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Agreement between Pleth Variability Index and oesophageal Doppler to predict fluid responsiveness
Linköping University, Department of Medical and Health Sciences. Region Östergötland, Anaesthetics, Operations and Specialty Surgery Center, Department of Anaesthesiology and Intensive Care in Linköping. Linköping University, Faculty of Medicine and Health Sciences.
Sodertalje Hospital, Sweden.
Linköping University, Department of Medical and Health Sciences. Region Östergötland, Anaesthetics, Operations and Specialty Surgery Center, Department of Anaesthesiology and Intensive Care in Norrköping. Linköping University, Faculty of Medicine and Health Sciences.
2016 (English)In: Acta Anaesthesiologica Scandinavica, ISSN 0001-5172, E-ISSN 1399-6576, Vol. 60, no 2, 183-192 p.Article in journal (Refereed) PublishedText
Abstract [en]

Background: Optimisation of stroke volume using oesophageal Doppler is an established technique to guide intraoperative fluid therapy. The method has practical limitations and therefore alternative indices of fluid responsiveness, such as ventilator-induced variation in the pulse oximetric signal (Pleth Variability Index (PVI)) could be considered. We hypothesised that both methods predict fluid responsiveness in a similar way. Methods: Seventy-five patients scheduled for open major abdominal surgery were randomised to fluid optimisation using fluid bolus algorithms based on either PVI (n = 35) or Doppler (n = 39). All patients were monitored with both methods; the non-guiding method was blind. Primary endpoint was the concordance between the methods to predict fluid responsiveness. We also analysed the ability of each method to predict a stroke volume increase >= 10% after a fluid bolus, as well as the accumulated intraoperative bolus fluid volume. Results: PVI indicated a need for fluid in one-third of the situations when Doppler did so, Cohens kappa = 0.03. A fluid bolus indicated by the PVI algorithm increased stroke volume by >= 10% in half the situations. The same was found for the Doppler algorithm. The mean total bolus volume given was 878 ml when the fluid management was governed by PVI compared to 826 ml with Doppler (P = 0.71). Conclusion: PVI-and Doppler-based stroke volume optimisations agreed poorly, which did not affect the amount of fluid administered. None of the algorithms showed a good ability to predict fluid responsiveness. Our results do not support the fluid responsiveness concept.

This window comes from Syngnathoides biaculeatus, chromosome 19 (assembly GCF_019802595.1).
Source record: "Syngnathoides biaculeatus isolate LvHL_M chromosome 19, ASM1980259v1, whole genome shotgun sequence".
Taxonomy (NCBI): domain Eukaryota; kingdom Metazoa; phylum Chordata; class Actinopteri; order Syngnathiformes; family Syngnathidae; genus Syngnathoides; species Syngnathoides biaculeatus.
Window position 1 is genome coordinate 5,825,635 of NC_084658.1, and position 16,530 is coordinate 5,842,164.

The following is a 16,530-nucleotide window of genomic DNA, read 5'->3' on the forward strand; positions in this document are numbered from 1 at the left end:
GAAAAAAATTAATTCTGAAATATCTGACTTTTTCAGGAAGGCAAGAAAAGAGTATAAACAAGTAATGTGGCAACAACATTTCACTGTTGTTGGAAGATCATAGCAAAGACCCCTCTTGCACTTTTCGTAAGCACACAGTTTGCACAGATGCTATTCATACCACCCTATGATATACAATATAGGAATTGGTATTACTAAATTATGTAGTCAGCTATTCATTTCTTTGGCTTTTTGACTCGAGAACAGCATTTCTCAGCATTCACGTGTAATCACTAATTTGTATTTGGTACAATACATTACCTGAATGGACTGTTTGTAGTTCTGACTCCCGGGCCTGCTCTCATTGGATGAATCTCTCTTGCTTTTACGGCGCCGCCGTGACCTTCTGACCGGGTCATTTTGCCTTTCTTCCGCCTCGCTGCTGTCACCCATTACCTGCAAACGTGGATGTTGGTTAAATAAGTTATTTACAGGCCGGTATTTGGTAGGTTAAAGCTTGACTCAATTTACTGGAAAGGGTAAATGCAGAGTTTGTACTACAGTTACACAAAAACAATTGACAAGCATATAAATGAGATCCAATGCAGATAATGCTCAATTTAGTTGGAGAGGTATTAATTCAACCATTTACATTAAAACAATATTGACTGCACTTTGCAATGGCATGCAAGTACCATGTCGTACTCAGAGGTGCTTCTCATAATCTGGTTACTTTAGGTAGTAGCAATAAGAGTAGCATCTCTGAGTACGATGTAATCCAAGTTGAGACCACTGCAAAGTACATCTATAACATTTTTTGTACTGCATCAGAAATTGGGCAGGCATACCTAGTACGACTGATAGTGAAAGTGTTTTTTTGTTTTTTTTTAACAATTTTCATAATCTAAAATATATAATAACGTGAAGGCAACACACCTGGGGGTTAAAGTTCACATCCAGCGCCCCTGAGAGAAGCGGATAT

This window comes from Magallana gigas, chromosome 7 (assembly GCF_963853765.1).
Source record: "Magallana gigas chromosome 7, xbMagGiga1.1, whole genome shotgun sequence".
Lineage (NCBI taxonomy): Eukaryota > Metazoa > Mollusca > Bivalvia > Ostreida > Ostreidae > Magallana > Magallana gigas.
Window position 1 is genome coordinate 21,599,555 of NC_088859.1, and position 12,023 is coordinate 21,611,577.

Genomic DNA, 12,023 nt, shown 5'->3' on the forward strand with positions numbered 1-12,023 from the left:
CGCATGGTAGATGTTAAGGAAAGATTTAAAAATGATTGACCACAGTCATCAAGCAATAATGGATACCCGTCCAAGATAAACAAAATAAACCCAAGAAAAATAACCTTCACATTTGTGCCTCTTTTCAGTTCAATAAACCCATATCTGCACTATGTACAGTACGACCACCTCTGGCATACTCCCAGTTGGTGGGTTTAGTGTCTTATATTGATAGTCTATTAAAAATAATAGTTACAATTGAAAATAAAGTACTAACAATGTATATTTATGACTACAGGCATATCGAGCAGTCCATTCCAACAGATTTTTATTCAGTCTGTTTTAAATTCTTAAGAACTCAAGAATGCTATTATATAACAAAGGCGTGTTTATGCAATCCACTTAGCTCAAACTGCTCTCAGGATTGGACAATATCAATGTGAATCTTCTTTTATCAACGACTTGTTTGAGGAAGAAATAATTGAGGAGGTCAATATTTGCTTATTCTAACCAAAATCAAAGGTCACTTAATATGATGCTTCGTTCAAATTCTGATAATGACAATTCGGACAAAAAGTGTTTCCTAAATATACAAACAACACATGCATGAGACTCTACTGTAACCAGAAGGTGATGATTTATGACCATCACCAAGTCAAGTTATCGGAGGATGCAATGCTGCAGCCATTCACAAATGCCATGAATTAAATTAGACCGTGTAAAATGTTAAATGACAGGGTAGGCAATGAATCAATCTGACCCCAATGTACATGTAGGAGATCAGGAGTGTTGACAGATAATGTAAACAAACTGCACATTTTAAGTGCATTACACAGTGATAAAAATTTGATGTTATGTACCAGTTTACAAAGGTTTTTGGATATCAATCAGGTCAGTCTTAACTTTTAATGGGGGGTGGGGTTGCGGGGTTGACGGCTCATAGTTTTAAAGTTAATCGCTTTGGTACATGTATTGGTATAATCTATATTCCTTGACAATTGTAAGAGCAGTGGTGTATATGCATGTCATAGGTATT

Place, publisher, year, edition, pages
WILEY-BLACKWELL , 2016. Vol. 60, no 2, 183-192 p.
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Health Sciences
Identifiers
URN: urn:nbn:se:liu:diva-124622DOI: 10.1111/aas.12632ISI: 000368139700006PubMedID: 26373826OAI: oai:DiVA.org:liu-124622DiVA: diva2:901805
Note

Funding Agencies|Department of Anaesthesiology and Intensive Care, Linkoping University Hospital; County Council of Ostergotland

Available from: 2016-02-09 Created: 2016-02-08 Last updated: 2016-02-09

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Bahlmann, HansNilsson, Lena
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Department of Medical and Health SciencesDepartment of Anaesthesiology and Intensive Care in LinköpingFaculty of Medicine and Health SciencesDepartment of Anaesthesiology and Intensive Care in Norrköping
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Acta Anaesthesiologica Scandinavica
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